New York: At Wal-Mart Stores Inc.’s annual shareholders meeting this month, the crowd was dazzled by a musical performance melding pounding drums, Latin dance and martial arts that was meant to showcase the company’s global reach.
The world’s largest retailer is increasingly turning to its international operations to dazzle investors as its US business struggles with limited growth and flagging sales at its nearly 4,100 existing stores.
“Wal-Mart has historically kind of reacted to opportunity, rather than planned a long-term strategy” for international expansion, said HSBC analyst Mark Husson.
Now the retailer is trying to “major in the majors,” as Mike Duke, who heads its international unit, is fond of saying. That means focusing on global markets where Wal-Mart can become a big player instead of simply planting a flag. The company is planning to sell goods that better meet local needs and has exited regions where it cannot gain a strong foothold.
Chief Executive Lee Scott told analysts at the annual meeting that Wal-Mart also needs to become even more flexible if it wants to be able to pounce on emerging global opportunities.
Wal-Mart needs “the structure to be able to reach out in partnerships and different kinds of relationships in a way that allows us to take advantage of these growing parts of the world when those parts are growing, not when we are ready to be able to move into those parts of the world,” Scott said.
Wal-Mart first went international in 1991, opening a Sam’s Club store near Mexico City.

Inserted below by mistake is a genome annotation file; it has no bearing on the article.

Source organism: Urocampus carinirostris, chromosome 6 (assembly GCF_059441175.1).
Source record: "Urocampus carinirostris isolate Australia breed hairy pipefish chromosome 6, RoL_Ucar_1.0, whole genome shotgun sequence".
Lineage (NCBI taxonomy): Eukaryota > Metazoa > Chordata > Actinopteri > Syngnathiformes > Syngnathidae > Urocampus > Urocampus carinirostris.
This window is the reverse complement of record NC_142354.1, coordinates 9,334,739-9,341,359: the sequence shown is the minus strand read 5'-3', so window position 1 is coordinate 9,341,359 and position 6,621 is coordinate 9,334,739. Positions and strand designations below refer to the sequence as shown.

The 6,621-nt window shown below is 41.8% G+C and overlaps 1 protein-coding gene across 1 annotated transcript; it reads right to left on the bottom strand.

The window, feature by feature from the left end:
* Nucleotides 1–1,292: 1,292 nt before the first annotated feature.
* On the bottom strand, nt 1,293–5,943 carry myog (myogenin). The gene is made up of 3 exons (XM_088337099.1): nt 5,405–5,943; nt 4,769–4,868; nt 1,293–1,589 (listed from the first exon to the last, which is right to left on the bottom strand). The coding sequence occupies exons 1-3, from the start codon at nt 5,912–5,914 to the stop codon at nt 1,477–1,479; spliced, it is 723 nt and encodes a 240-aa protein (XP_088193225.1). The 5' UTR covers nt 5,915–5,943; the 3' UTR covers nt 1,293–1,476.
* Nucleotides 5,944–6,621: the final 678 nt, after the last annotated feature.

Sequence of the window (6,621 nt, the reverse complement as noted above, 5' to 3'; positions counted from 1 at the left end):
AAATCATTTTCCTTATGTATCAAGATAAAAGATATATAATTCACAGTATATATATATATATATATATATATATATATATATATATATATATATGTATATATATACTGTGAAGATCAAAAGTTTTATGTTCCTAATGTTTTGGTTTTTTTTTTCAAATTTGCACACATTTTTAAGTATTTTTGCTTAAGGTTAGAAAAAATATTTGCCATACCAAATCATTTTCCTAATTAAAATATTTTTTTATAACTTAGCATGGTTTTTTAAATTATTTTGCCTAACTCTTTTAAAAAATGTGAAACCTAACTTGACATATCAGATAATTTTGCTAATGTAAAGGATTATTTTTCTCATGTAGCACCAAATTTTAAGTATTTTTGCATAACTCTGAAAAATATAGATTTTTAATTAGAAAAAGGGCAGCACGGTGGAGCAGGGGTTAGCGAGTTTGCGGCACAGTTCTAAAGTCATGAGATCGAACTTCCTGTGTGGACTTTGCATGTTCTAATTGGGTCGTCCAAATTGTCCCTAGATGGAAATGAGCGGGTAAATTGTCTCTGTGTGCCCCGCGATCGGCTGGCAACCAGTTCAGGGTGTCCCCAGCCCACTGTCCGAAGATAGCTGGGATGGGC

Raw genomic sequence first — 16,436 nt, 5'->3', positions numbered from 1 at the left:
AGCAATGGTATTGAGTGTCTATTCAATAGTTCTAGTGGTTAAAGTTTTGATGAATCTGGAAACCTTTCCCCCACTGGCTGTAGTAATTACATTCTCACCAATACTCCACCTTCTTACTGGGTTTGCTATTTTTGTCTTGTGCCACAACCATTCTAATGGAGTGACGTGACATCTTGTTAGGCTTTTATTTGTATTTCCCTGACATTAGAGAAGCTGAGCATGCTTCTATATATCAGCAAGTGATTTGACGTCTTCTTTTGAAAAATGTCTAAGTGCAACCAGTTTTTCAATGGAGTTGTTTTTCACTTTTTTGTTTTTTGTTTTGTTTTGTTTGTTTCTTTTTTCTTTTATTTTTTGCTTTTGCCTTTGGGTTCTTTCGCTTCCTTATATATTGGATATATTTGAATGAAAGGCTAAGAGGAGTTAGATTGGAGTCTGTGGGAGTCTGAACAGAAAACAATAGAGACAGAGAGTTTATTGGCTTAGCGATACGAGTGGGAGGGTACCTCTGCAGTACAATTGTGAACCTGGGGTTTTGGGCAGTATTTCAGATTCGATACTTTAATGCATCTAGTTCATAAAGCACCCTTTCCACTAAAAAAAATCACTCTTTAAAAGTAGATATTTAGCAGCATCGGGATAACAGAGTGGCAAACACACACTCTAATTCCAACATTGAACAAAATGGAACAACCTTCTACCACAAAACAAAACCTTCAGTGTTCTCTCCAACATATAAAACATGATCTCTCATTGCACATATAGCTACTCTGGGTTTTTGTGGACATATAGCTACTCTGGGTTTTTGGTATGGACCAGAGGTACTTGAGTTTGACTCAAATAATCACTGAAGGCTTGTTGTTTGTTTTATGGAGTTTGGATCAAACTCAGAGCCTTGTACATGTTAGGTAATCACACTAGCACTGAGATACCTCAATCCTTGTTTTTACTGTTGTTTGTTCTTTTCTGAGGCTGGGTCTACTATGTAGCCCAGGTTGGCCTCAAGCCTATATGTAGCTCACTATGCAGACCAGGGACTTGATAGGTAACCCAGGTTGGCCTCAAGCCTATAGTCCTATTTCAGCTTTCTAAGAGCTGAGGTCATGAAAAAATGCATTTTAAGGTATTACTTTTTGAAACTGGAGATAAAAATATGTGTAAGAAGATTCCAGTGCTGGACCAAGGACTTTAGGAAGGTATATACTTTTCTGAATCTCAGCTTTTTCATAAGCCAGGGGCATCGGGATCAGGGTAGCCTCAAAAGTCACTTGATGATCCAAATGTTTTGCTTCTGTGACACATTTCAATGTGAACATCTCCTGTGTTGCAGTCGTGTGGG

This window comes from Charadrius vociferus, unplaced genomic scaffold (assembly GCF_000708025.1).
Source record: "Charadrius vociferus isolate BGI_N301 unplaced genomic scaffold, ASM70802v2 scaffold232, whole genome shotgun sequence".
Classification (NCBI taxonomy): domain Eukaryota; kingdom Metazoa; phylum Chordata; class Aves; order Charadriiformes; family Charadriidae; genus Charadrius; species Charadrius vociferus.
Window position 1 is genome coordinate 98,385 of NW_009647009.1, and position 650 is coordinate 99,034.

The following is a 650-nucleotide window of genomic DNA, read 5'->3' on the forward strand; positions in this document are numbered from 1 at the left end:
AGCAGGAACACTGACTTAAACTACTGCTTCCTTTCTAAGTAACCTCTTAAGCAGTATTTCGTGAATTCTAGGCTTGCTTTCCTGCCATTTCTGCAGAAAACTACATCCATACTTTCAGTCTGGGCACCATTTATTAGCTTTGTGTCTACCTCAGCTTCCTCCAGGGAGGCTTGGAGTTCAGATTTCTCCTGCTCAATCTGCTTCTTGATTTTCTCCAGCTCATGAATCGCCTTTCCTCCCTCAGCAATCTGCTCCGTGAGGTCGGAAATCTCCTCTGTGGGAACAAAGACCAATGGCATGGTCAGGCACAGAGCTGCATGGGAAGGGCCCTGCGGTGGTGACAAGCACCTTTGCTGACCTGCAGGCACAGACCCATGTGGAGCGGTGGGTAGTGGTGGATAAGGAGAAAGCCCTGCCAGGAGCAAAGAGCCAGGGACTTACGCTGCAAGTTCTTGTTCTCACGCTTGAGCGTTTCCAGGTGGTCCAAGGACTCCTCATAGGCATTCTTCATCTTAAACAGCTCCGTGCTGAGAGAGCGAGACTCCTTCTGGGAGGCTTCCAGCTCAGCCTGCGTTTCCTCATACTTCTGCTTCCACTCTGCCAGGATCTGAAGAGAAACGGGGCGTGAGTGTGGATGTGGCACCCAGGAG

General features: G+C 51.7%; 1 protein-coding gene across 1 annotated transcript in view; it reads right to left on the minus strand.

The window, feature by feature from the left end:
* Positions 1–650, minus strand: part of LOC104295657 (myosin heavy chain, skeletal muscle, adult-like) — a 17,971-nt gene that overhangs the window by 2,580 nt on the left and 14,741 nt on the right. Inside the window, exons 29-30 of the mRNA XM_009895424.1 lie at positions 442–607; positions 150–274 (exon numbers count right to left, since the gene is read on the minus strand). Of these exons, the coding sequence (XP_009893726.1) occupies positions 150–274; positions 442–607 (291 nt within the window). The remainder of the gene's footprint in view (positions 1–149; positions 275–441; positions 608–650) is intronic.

It has since expanded across the globe, mainly through acquisitions, and now has operations in 13 markets outside the US, Mexico, Puerto Rico, Canada, Argentina, Brazil, China, the UK, Japan, Costa Rica, El Salvador, Guatemala, Honduras and Nicaragua.
The company is working with Bharti Enterprises to set up a joint venture for a cash-and-carry business in that country’s $300 billion retail industry, which is dominated by family-run stores.
Wal-Mart’s international sales jumped by 30% in its recent fiscal year ended in January to $77.1 billion -- a welcome surge considering that US sales rose by 8%, and US same-store sales, which measure sales at existing stores, notched their smallest advance on record.
The retailer’s international push has not come without setbacks. Its discount store model has clashed with foreign customs, and in a rush to expand, it did not always make the right acquisition.
Last year, Wal-Mart quit Germany after acknowledging that it misunderstood the country’s regulations, shopping habits and tastes. It also pulled out of South Korea after failing to gain market share.
Wal-Mart continues to struggle in Japan, where its local unit Seiyu Ltd. has posted five straight years of losses.
CEO Scott wants the company’s track record in Japan to change -- and fast.
“That market is a great market, and that customer is not as well served as that customer can be,” he said. “And we need to get this thing nailed down and be aggressive about how we do it.”
Analyst Husson questioned why Wal-Mart would stay in Japan, given the country’s lack of population growth and consumer spending. Instead, he would like to see Wal-Mart focus on markets like India, Indonesia and Pakistan, with growing populations and demand for Wal-Mart-type goods.
The pressure is on for Wal-Mart’s international unit to boost returns in its current markets, while also being able to quickly enter new markets.
“The biggest challenge ... is how do we accelerate our capacity to move to the places that these consumer products companies and others are making extraordinary money today and getting extraordinary growth?” Scott said.
Don Gher, chief investment officer of Coldstream Capital Management, which owns Wal-Mart shares, said he will watch closely to see how Wal-Mart performs in the next year or two.
“It’s a fine balancing act,” he said. “It’s ‘Here’s the game plan, now deliver.´ And we’re in that ‘now deliver´ part.”